Description of Informant
MV (79) is a retired engineer, chess master, and violinist from Tehran, Iran. At 19, he came to America to study at Ohio Northern and remained in the states for his adult life (Missouri and California). While in Iran, he lived a very traditional life under religious parents. He has embedded many of the traditional views of his youth into his personal values
Original Text: چه گويم كه ناگفتنم بهتره؟
Phonetic: Cheh gooyam keh nah gōftanam behtareh?
Transliteration: What can I say that it is better not to say?
Free Translation: What should I say, if saying nothing would be better?
Context of Use
The phrase is a playfully solemn response to “How are you?” It works to inform the asker that the speaker is sad/down, but also that they aren’t interested in discussing their emotions with the present party. It is most often used between friends or peers.
It is also a proverb, serving a similar function to the English “if you don’t have anything nice to say, don’t say anything at all.” Unlike the English phrase, it is not directed outward, and instead focuses on the speaker. I.E. If I don’t have anything positive to say, why should I speak?
Context of Interview
The informant, MV, sits on a loveseat, feet planted on a brightly colored Persian rug. He is opposite the collector, BK, his grandson. Text spoken in Farsi is translated and italicized. Instances of the phrase have been replaced by [the phrase].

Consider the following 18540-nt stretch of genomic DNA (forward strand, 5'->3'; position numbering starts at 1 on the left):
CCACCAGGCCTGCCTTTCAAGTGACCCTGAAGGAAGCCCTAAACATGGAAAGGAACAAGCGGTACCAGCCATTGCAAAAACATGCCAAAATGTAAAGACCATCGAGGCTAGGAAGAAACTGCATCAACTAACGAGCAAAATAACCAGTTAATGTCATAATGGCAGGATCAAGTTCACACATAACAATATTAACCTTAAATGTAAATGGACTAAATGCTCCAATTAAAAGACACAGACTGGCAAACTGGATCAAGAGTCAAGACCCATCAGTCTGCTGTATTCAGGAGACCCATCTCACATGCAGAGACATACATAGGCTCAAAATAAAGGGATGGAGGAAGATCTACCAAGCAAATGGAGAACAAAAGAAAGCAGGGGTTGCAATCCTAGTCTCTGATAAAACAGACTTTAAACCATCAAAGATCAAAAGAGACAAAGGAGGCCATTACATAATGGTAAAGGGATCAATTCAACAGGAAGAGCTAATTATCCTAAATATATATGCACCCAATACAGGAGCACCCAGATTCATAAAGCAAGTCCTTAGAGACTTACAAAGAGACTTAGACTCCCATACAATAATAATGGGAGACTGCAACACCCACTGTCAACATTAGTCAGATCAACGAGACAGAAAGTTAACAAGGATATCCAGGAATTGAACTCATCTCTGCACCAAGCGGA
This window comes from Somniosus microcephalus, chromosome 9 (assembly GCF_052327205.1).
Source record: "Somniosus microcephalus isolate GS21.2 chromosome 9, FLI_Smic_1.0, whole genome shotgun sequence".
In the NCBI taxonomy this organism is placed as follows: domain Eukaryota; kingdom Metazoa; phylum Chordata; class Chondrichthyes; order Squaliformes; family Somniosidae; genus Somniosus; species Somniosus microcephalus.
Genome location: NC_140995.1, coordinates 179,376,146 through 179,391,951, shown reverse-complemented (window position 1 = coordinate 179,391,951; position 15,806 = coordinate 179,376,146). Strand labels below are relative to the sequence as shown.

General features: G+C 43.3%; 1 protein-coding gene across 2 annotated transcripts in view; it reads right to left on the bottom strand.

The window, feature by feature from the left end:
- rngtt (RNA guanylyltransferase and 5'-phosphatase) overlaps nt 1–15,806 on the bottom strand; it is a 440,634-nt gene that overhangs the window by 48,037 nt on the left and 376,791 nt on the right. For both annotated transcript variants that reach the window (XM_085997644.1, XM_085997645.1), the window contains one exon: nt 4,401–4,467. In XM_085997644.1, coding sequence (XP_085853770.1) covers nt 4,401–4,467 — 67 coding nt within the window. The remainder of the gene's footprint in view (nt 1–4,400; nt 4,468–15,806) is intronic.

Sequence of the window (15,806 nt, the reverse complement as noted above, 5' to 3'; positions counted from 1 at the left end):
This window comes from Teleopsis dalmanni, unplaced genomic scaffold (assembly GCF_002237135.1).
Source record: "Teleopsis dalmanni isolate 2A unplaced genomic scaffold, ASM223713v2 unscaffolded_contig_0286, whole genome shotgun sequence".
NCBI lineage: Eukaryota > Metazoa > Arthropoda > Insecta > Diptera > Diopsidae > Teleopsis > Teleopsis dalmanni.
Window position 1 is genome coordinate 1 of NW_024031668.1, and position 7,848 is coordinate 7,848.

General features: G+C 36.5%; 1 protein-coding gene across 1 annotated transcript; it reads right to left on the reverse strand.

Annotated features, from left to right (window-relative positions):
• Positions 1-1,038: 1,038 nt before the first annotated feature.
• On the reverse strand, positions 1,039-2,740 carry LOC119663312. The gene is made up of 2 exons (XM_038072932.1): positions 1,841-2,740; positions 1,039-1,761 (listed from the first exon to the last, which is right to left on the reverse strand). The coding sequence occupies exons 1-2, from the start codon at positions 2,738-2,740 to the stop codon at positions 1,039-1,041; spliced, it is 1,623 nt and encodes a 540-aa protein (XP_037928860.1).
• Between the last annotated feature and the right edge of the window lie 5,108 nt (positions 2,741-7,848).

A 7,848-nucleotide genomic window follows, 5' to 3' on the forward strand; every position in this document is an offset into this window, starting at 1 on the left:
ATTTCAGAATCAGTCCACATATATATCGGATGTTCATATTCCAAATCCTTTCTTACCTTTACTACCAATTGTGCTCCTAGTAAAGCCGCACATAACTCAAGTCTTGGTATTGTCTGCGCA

MV: *muttering* [the phrase]… One of the things, for instance, we used to say… somebody says “How are you, what are you doing?”, you say [the phrase]. Um… meaning that, for instance, you see a friend who asks “How are you doing?” and if you don’t feel like good you say [the phrase]. What should I say if— if I keep quiet— would be much better?
BK: Who would you say this to? If your boss asked “How are you?”—
MV: No, it was when we were teenagers. Just among friends. Not with parents.
BK: Was this something funny or something serious?
MV: Nah we just— we’d just say he doesn’t feel good but he doesn’t wanna talk about it. Then they know not to pressure you.
In Iran during the 1940s and 1950s, when MV was a teenager, discussion of emotions between men, even peers, was extremely taboo. Men were not encouraged to express themselves, and were expected to remain stoic. The phrase was invented as a tool to allow young men to inform their peers of their emotional state, while remaining distant.
MV is an interesting man. He embodied traditional Iranian masculinity well into his 60s: stoic, serious, commanding respect. All this despite living in America since his 20s. Admittedly, American masculinity standards don’t exactly scream “vulnerability” either. However, when MV retired at the beginning of his 70s, everything changed. He was able to loosen up, smile, joke, we even saw him cry. This once formal and scary man became a teddy bear. One couldn’t imagine him using the phrase now, as he would much rather discuss his emotions. One could read this as a sign of aging, but I consider it to be a sign of the times as well. MV noted that his Iranian friends have all become more comfortable with vulnerability in recent years as it has become more socially acceptable. As the definition of masculinity changes worldwide, perhaps this use of phrase will fade to memory; perhaps not, time will tell.
The phrase will continue to find relevance as a proverb, though it is less regularly used as such.